Like

  2. I had knee surgery in August and then broke my kneecap on that knee in May. I’m just getting back to the elliptical and cardio work out. Walking a trail was a little slow since I had an isolation brace. (One leg stiff as a board) I’m now in a flex brace and it is so much better. Am looking forward to the trails again. Glad you could do it.

    Liked by 2 people

    1. OMG! I had no idea, John. That sounds super painful. I’m glad to hear you’re on the mend.
      It takes longer for me to heal as I get older. I think there’s something magical about getting outdoors to stretch my legs too. Enjoy the sunshine!

      Liked by 1 person

  3. This looks awesome Susie!

    I have a love/hate relationship with those uber-evelation gain workout hikes. I mean it’s great that you get such gorgeous views after such a short hike, but I always hate them for the first 20 minutes when your heart is beating so strongly it feels like it might burst!

    p.s. I love the photo with you and your kids!

    Liked by 1 person

    1. Thanks so much, Josy!

      It is hard going for the first thirty minutes, then it gets technical. I’ve never heard of anyone getting hurt on the trail, but I’m sure people have fallen just about anywhere. It’s a great workout, so why am I not doing it every day? Lol!

      Liked by 1 person

  4. I love to hike and I’m going to add this to my list for the next time I visit the Boulder area. Have you ever hiked the Grand Canyon? If not, I highly recommend it as a “face your fears” bucket-list adventure (especially if you do it in August, like I did).

    Like

    1. Hey Audrey! Yes, definitely do this one with your family. Allow some time to take in the views! And catch your breath like me. LOL!

      Danny has hiked the Grand Canyon in August, but I haven’t had the pleasure. 🙂 I heard it’s tough!!!

      Like

  5. Lots of comments, Susie

    1. Of all the many visits we’ve made to Colorado, among all the scenic glory (mountains, aspens, rivers and lakes, etc.) the red rocks stand out as the most unique and mesmerizing. And no outdoor theater anywhere could rival the Red Rocks Amphitheatre.

    2. That is not a hiking trail, that is a Navy Seal obstacle course!

    3. Never knew about the Goldielocks version of Susie.

    4. Whether it’s hiking, walking, running, whatever. Downs NEVER cancel ups.

    5. The picture of you gazing out at the summit is exquisite! Danny has a marvelous eye for composition.

    6. We do most of our hiking here at First Landing State Park (where the Jamestown settlers first landed before moving further up the James River). On one trail there is actually an elevation change of 65 feet! I take a break about half-way up to avoid altitude sickness!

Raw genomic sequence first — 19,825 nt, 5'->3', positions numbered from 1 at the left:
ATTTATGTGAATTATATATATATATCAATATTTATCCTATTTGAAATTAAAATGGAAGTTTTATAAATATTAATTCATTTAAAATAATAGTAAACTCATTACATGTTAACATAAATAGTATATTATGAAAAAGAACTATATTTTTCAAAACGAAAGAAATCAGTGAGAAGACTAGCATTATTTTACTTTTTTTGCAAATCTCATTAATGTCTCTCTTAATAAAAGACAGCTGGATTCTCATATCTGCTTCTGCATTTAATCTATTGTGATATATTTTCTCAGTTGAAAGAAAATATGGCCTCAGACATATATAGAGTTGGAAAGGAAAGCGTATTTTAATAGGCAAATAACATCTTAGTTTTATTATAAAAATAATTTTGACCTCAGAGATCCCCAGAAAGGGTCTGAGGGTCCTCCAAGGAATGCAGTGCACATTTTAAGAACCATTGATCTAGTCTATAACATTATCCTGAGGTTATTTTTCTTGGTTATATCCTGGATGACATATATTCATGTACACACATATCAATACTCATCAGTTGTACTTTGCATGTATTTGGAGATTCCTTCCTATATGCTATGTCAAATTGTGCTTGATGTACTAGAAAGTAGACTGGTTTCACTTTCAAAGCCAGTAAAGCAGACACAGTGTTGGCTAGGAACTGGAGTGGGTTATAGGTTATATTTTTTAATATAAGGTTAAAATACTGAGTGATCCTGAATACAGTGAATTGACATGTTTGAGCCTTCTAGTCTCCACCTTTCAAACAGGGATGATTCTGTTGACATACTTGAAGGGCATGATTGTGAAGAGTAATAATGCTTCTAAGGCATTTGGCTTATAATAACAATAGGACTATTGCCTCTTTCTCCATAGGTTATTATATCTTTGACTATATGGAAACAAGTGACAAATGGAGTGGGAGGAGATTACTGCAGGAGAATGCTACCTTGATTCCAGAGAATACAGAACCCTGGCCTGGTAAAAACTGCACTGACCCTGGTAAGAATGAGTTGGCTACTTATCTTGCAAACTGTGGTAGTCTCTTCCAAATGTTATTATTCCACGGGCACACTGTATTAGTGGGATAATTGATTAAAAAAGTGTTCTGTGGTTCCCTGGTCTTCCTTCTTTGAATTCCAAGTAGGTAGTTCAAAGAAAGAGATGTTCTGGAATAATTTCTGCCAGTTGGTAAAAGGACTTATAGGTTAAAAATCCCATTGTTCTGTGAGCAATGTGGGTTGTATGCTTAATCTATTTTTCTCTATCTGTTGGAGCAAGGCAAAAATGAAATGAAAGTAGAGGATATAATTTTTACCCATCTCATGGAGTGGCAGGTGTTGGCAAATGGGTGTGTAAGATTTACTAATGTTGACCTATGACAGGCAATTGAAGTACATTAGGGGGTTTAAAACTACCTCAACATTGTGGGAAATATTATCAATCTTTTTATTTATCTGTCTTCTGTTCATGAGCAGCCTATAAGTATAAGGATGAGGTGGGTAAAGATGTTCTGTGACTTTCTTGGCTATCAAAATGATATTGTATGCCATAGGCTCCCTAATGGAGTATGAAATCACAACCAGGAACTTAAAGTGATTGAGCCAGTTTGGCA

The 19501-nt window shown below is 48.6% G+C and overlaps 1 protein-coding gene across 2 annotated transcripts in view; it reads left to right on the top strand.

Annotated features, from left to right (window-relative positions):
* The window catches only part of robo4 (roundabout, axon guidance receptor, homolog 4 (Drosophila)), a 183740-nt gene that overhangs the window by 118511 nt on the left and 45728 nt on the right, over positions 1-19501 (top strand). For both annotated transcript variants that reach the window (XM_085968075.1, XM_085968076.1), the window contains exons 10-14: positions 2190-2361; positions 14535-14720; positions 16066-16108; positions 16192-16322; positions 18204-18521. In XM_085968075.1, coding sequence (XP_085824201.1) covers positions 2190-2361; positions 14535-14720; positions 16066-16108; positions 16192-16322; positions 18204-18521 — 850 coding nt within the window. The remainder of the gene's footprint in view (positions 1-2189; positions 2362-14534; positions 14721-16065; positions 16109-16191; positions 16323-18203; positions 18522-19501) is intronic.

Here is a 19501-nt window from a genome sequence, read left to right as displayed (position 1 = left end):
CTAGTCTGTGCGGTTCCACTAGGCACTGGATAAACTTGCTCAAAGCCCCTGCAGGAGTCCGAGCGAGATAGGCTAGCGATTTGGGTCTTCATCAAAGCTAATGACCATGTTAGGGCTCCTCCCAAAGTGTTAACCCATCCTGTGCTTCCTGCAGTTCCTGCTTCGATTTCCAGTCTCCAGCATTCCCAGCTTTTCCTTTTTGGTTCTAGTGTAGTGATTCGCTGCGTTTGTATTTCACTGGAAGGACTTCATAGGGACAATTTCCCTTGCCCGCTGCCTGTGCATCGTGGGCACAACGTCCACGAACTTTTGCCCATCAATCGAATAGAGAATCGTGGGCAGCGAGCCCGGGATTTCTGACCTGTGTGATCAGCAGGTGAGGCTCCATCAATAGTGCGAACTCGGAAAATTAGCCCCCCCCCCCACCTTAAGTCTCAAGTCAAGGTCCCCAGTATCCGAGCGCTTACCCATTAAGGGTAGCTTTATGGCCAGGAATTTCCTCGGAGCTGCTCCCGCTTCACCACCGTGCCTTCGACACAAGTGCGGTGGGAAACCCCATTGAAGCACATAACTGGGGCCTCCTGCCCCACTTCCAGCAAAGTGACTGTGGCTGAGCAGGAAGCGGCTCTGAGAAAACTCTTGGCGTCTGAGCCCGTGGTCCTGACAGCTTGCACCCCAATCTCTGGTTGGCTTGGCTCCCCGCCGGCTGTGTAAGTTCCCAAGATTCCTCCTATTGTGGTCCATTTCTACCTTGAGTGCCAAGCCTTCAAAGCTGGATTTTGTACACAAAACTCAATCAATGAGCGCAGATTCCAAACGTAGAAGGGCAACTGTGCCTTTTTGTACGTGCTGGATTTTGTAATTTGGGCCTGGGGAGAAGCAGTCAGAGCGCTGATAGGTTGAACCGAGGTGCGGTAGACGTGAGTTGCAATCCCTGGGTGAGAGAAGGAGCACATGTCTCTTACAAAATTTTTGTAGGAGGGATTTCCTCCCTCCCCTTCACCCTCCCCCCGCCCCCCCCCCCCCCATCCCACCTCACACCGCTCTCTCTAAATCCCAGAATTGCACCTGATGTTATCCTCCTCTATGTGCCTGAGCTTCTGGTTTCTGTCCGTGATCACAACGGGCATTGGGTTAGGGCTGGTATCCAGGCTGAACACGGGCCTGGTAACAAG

Have a great day!

    Like

    1. I’ll put First Landing State Park on my list, but will be sure to be in shape for that steep elevation. LOL!

      Yes! Blond hair to match my naturally blond kids back in the day. 🙂 Their hair has gotten darker and mine has gotten redder.

      Ah, Red Rocks. I need to go to a show this summer!

      Enjoy the weekend, Al!!!

      Like

  6. Brilliant post Susie, you did so well getting up and back in that time. Your dad would be proud of you. Love the story about him, makes that climb even more meaningful doesnt it?

    Liked by 1 person

    1. Thanks so much, Jonno!

      It really was amazing to think that he did that whole hike in loafers. Never complained. Never out of breath. Amazing!!! A great memory for my family and every time hike Sanitas!!!

      Liked by 2 people

  7. I like to hike but I can’t do a super hard hike for a long period of time. Short, steep hikes are okay, but I’d prefer longer, more levels hikes. I hiked to the top of a waterfall once and that was exhilarating but scary especially since the rocks were slick from the spray from the falls.

    Great photos! Looks like the perfect day for a hike.

    Patricia Rickrode
    w/a Jansen Schmidt

    Liked by 1 person

  8. Dude! They view from the top is AMAZING! I absolutely love this picture and I’m so glad you reached the top once again. Those rocks did look ginormous though. Glad you did it and did it on your own time. Great shot of you and the kids too! Have a great weekend:)

    Liked by 1 person

  9. Hi Susie, be careful and keep Roxy and Danny on a leash if you’re in mining country, I come across my share of open mine shafts and those that were covered by old planks and timbers now have rotted wood. so be careful up their. you can always check mining maps for entrance and chimney holes. Very dangerous, don’t go near them as many go down straight vertical for hundreds or thousands of feet. The U.S. Government has been blowing the tunnels and blocking the entrances, but there are a lot of them out there. They safe and have lots of fun. 🙂

    Liked by 1 person

Leave a Wild thought. Someone may click to your blog!

Fill in your details below or click an icon to log in:

WordPress.com Logo

You are commenting using your WordPress.com account. Log Out /  Change )

Google photo

You are commenting using your Google account. Log Out /  Change )

Twitter picture

You are commenting using your Twitter account. Log Out /  Change )

Facebook photo

You are commenting using your Facebook account. Log Out /  Change )

Connecting to %s

Blog at WordPress.com.

Up ↑

%d bloggers like this: